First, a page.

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Executives Fly Their Own Planes to Make Most of Every Minute

More American executives are flying personal planes.  "Sixty percent of all general aviation is business related," says Chris Dancy, media relations director at the Aircraft Owners and Pilots Association (AOPA).  This comprises businesses with their own airplanes, charter operations, and executives who learn to fly and rent or buy a plane.  According to Dancy, the main reasons executives fly themselves are to grow their sales territory and go to meetings.  Becky Shealy, vice president of business development at Augusta Aviation, a flight school at Daniel Field in Augusta, Ga., says 30 percent of those who keep a plane on site use it for business purposes.  The Federal Aviation Administration does not keep track of why an individual obtains a pilot's license; however, Dancy says many of the people who contact AOPA are "fed up with the difficulties of airline travel or they're trying to make better use of their time."  He says that flying a one-engine, propeller-driven airplane, as opposed to traveling on a jet airliner, for trips under 500 miles will save time.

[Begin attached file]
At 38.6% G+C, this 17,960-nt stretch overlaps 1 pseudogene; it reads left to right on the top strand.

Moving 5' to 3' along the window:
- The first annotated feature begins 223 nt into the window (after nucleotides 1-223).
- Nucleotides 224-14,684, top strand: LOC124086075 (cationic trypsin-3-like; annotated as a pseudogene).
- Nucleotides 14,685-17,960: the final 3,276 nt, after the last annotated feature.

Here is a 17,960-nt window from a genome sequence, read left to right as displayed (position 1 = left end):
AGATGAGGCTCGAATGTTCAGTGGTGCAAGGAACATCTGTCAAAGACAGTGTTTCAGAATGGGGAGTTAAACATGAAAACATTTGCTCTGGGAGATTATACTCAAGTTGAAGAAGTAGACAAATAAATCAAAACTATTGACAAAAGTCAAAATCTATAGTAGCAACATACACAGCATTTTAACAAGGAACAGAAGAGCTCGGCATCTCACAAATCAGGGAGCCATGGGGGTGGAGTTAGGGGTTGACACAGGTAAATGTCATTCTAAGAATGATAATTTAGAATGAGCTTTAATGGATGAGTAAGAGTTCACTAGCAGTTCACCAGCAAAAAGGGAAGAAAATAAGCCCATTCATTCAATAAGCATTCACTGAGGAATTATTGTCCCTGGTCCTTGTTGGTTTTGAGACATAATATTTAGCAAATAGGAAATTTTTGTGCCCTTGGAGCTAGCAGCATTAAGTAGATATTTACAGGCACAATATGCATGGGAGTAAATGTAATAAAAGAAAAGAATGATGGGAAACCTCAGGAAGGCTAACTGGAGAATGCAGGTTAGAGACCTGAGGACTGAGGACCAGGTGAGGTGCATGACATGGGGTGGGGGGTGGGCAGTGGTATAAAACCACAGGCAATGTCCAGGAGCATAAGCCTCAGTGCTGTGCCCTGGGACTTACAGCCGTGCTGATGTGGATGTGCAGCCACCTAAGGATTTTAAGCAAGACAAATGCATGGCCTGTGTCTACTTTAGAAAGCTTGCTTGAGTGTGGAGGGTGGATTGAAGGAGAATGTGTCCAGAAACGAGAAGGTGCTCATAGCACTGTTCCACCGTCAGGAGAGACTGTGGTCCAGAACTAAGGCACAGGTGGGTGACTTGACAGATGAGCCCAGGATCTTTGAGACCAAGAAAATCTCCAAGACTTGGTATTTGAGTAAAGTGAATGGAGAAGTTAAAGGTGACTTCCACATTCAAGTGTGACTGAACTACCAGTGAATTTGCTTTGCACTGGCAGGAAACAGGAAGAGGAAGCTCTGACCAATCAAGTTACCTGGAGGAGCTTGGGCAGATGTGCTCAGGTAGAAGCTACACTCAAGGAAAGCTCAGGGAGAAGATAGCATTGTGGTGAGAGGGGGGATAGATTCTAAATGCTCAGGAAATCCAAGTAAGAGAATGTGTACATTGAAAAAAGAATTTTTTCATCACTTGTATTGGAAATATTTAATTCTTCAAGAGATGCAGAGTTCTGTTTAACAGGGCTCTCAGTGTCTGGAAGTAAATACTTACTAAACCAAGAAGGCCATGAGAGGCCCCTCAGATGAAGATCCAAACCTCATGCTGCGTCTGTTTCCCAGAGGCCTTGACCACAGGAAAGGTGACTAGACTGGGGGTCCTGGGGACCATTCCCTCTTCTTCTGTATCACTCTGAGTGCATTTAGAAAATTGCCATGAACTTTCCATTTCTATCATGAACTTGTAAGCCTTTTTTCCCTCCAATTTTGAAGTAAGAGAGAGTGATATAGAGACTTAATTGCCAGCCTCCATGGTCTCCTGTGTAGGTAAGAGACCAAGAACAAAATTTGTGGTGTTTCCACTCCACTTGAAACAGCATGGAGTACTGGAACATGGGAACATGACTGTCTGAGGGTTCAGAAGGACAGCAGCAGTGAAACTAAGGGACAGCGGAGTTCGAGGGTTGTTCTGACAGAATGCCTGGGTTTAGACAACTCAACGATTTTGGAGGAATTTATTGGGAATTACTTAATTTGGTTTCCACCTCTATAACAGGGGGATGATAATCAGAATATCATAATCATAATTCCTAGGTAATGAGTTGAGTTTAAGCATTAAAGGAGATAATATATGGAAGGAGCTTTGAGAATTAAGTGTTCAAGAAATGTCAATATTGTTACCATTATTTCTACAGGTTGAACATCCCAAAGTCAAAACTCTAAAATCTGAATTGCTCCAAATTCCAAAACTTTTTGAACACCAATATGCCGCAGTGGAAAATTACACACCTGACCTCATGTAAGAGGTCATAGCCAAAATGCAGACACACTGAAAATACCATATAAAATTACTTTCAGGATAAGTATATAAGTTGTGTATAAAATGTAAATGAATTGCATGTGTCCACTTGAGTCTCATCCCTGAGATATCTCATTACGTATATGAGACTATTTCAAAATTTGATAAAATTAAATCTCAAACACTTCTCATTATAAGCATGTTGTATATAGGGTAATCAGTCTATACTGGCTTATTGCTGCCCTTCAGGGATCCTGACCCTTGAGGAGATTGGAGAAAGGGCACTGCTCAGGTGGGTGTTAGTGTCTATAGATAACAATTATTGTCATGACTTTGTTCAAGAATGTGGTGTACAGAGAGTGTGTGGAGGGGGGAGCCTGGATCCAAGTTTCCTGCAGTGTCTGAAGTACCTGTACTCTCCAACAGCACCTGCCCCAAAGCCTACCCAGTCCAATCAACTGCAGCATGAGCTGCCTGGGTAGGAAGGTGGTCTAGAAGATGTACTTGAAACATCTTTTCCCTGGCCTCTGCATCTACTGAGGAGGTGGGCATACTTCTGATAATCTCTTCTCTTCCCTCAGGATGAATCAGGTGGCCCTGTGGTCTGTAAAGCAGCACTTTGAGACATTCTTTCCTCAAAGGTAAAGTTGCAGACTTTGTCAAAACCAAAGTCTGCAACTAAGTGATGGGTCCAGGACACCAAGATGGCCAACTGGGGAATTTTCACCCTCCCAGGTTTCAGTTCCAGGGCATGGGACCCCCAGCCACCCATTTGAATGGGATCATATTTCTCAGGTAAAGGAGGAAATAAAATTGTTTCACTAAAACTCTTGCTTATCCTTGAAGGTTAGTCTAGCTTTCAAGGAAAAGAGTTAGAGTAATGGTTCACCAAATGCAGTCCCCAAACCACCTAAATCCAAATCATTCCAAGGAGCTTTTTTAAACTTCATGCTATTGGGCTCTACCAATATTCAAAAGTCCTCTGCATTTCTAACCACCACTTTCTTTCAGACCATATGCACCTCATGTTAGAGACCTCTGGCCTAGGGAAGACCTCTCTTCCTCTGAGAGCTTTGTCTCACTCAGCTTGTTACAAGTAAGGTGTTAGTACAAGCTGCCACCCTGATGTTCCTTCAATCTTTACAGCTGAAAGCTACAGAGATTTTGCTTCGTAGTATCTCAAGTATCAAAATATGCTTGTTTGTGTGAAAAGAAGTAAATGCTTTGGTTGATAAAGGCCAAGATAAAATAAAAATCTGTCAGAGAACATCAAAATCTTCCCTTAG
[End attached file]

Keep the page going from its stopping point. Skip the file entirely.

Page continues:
October 14, 2008

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